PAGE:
Eight months ago, TriStar Summit Medical Center welcomed a distinguished physician and breast surgeon, Dr. Amanda Morehouse. Dr. Morehouse has been practicing medicine for nine years, and a desire to make a difference in the world of science motivated her decision to become a doctor. After eight years in private practice in Atlanta, GA, Dr. Morehouse and her family relocated to join TriStar Medical Group at TriStar Summit. Her primary focus as a breast surgeon is cancer, and her gentle demeanor paired with her wealth of knowledge make her a reliable resource for patients. Dr. Morehouse is joining a team of physicians dedicated to making TriStar Summit the best hospital, and in the short time she has been here, her impact has been apparent. We look forward to seeing all she will accomplish. Meet our newest FACE of TriStar!
How did your medical career begin, and why did you choose to specialize in breast surgery?
I was working in research before I decided to go to medical school — I thought I was going to teach, but it felt arbitrary, and I wanted to apply my scientific knowledge to make a difference in a tangible way. The research, for the human genome project, was making a difference, but I wanted to see the effects of science more quickly. Surgery was a field where I could see immediate changes and differences. In breast surgery, you have the opportunity to develop relationships with your patients; in other surgery, you don’t have that long-term relationship with patients.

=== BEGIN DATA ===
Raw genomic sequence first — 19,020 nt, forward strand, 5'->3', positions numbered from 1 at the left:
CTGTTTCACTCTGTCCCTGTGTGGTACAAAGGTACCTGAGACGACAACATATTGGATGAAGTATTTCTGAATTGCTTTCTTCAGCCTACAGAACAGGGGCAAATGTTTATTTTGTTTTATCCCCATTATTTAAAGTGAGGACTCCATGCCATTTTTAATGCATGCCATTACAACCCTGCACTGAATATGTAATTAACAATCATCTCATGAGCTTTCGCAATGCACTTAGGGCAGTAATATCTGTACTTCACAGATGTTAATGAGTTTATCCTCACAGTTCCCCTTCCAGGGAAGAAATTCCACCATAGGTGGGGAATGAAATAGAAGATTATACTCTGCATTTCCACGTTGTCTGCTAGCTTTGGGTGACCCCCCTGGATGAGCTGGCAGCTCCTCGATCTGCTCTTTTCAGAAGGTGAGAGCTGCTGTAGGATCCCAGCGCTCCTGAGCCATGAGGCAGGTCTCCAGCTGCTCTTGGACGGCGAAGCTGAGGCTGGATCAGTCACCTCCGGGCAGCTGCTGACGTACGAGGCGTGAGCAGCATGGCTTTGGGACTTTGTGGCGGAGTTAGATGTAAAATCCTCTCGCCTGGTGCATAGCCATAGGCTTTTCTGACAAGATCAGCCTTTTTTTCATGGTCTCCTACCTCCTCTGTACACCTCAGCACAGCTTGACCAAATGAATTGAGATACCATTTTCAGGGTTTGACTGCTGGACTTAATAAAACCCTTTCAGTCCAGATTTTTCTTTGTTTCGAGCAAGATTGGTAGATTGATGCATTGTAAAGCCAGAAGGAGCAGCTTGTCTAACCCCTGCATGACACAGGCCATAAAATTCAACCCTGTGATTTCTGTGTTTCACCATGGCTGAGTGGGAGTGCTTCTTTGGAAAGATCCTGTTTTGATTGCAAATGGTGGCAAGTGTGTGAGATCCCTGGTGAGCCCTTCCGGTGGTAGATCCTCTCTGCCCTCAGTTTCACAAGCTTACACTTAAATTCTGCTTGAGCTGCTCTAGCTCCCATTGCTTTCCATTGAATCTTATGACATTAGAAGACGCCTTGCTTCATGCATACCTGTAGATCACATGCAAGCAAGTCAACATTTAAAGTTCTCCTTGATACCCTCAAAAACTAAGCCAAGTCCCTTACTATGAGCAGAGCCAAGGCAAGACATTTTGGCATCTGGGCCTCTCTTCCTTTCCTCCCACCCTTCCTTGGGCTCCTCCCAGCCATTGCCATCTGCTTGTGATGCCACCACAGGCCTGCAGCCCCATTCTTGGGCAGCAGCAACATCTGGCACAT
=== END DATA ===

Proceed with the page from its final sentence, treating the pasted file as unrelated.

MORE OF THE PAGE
What important issues in breast surgery and cancer do you hope to address in your tenure at Summit?
One thing I am interested in is equality in treatment. Everyone should have access to the same quality of care; the outcome shouldn’t be different based on who you are, what you look like, what your job is or where you live.
One of the reasons I came to TriStar is because we reach such a large area, so you get to see people from everywhere — from rural Tennessee and the city, and people of different backgrounds and education levels.
What do you see for the future of breast surgery?
Breast surgery is playing less of a role in breast cancer treatment. It remains the definitive treatment, but it is becoming less extreme and less disfiguring. That is rapidly evolving. When you only had one tool, which was surgery, you had to remove everything — the muscle, the breast and lymph nodes. That is a disfiguring and debilitating surgery. As we learn more about breast cancer, and more about other treatment options, it allows the surgery to be less aggressive. Women commonly fear they need the same surgery their grandmother had.
What are other common misconceptions around breast surgery and breast health?
Misconceptions are that mammograms are preventative, that men don’t get breast cancer, that deodorant and underwire bras cause breast cancer, that breast cancer is life-threatening or life-limiting — it usually is not. Most breast cancer patients live happy, full lives after their treatments.
What preventative measures can women take when it comes to breast cancer?